On Friday we went to the RSPCA in Newport, which Sarah said was a lovely place. It was closed due to NATO. So we went to Crofts Kennel in Bridgend. They brought a 6 month old Lurcher (Greyhound cross with either Collie or Terrier) called Harly to meet us. It was love at first sight. He came straight to us, cwtched up to us and in five minutes, he decided he was coming home with us.

P1090337Who were we to say no?

Then we found out Lurchers aren’t great with small furries, as they’re bred to be hunting dogs. Seeing as we have 4 cats, two rabbits, a duck, iguana, corn snake and 4 African snails, this wasn’t looking good. We’ve been on several Lurcher forums and they’ve all said it is possible to integrate Lurchers with furries. Some even posted photos of their Lurchers lounging with their cats. However we have a rule in Casa Raven: once an animal is here, it will never leave. It doesn’t matter how long it will take to train him not to chase the cats, he is staying.

P1090316As soon as we got him home, we got out the basket of dog toys that we’d kept. He spent ages rifling through it, pulling out different toys. He didn’t know what to play with first. He’s a quick learner and has already been desensitized to the rabbits. He’s not interested in Peking Duck and she’s not bothered by him. Although it’s hard training him not to torment the rabbits when Peking is standing by the pen, trying to peck the rabbits through the chicken wire. He is great with our five year old niece and it already feels like he’s been here forever. Apparently you can be creative with Lurchers’ training, as they’re intelligent and obedient. We’re thinking we could train him to hunt ghosts instead of small furries, so one member of Calamityville will be a professional, because let’s face it, it will never be us. Although we don’t hold out much hope on training him to hunt ghosts when we can’t convince him not to eat his bed.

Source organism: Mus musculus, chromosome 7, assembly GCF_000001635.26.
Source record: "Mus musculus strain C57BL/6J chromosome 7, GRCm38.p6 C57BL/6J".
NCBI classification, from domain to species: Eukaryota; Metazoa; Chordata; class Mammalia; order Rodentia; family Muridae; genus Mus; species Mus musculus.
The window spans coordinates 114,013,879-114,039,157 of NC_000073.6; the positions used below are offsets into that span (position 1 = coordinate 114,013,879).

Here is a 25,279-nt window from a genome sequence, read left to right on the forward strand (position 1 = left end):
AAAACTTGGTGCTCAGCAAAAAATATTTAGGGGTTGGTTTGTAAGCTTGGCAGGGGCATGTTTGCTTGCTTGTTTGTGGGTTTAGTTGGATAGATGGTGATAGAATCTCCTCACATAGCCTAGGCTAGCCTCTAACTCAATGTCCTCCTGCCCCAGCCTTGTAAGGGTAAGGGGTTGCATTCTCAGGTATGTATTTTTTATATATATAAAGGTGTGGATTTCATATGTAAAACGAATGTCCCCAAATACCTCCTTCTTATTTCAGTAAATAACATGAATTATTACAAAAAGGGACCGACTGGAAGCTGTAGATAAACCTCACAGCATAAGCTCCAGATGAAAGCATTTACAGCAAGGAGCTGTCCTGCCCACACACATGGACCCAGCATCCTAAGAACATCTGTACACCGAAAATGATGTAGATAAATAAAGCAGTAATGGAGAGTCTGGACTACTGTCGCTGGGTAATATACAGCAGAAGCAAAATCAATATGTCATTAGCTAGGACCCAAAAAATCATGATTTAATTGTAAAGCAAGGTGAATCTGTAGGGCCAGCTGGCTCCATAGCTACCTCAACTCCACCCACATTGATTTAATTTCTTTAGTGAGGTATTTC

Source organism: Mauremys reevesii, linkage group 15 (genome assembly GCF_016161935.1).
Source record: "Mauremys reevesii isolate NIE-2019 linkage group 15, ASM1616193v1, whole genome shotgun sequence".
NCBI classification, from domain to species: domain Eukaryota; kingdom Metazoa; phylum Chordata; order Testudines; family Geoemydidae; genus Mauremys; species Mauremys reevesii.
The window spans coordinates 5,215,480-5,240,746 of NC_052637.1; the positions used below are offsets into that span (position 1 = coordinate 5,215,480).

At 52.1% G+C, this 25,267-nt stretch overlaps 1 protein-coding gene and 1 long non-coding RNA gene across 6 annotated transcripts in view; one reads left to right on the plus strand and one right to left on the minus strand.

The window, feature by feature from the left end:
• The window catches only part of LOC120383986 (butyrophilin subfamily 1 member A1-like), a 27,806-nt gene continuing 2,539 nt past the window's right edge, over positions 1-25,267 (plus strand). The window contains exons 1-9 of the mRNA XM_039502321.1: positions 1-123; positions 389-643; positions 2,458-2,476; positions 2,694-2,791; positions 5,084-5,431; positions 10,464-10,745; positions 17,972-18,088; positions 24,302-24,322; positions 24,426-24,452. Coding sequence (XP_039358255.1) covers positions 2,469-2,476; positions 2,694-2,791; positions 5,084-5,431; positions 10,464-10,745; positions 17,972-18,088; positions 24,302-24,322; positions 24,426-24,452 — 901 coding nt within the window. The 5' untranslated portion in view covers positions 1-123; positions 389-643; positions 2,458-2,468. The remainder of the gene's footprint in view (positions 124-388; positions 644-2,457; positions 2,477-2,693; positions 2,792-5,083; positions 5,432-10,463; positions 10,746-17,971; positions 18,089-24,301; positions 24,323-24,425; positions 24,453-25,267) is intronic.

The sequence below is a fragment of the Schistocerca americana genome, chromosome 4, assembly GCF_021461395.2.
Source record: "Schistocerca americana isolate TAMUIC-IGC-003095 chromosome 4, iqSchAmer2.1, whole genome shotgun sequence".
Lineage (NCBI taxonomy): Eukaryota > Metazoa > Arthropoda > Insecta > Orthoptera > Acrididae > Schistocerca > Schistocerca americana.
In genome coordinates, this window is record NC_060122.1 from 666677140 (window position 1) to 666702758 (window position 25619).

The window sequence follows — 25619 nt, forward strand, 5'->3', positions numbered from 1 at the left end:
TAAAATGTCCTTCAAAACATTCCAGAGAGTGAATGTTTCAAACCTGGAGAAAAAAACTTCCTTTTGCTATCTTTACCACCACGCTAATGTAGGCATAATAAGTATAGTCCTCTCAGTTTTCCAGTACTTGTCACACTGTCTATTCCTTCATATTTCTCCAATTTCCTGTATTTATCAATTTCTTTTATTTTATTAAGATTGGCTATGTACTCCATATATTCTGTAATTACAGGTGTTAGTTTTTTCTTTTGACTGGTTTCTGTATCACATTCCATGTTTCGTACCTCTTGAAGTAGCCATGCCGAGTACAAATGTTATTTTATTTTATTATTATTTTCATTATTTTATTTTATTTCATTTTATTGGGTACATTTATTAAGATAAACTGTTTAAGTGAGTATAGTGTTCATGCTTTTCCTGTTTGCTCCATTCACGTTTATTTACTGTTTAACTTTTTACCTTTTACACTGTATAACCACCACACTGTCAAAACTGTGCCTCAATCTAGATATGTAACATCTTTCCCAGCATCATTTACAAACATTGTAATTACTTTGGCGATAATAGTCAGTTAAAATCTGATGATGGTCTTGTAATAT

He just needs a name. A long list was drawn up: Krueger, Jigsaw, Ash, Bram, Frankenstein, Milton, Marlowe, Hamlet, Jensen, Jazz, Cruz, Rogue, Bandit, Zero, Scraps, Bone Jangles, Harker, Messamilano, and our personal favourite, Van Helsing. Our mum has vetoed Van Helsing and won’t negotiate. We then had a shortlist of Jazz, Jensen, Cruz, Bandit and Rogue (and secretly Van Helsing, which we keep calling when we’re alone in the hopes he will answer to it. Mostly he just looks embarrassed). Today we’re down to Bandit or Rogue. We’ve given him the option of choosing his name, but he’s not interested in anything that doesn’t involve eating. He seems to have a fondness for paper, which means our niece will be able to say “the dog ate my homework” and it won’t be a lie 😀 We’d better keep a close eye on our manuscripts.P1090321


  1. He looks like a Rogue to me.

  2. Dogs are the best thing EVER…

    • they are 🙂 That’s why it’s taken us 6 years to get another one. There have always been dogs in the house, we’ve always had 2 or 3 at a time so there was never a time there wasn’t a dog here. It’s nice to have another one. It’s like he’s always been here.

  3. I love the name Bandit, and every good ghost hunting operation should have a dog 😉 He’s gorgeous!

    • thank you! He is gorgeous, even if he does insist on eating everything in sight! It’s nice having another dog around. It already feels like he’s been here forever.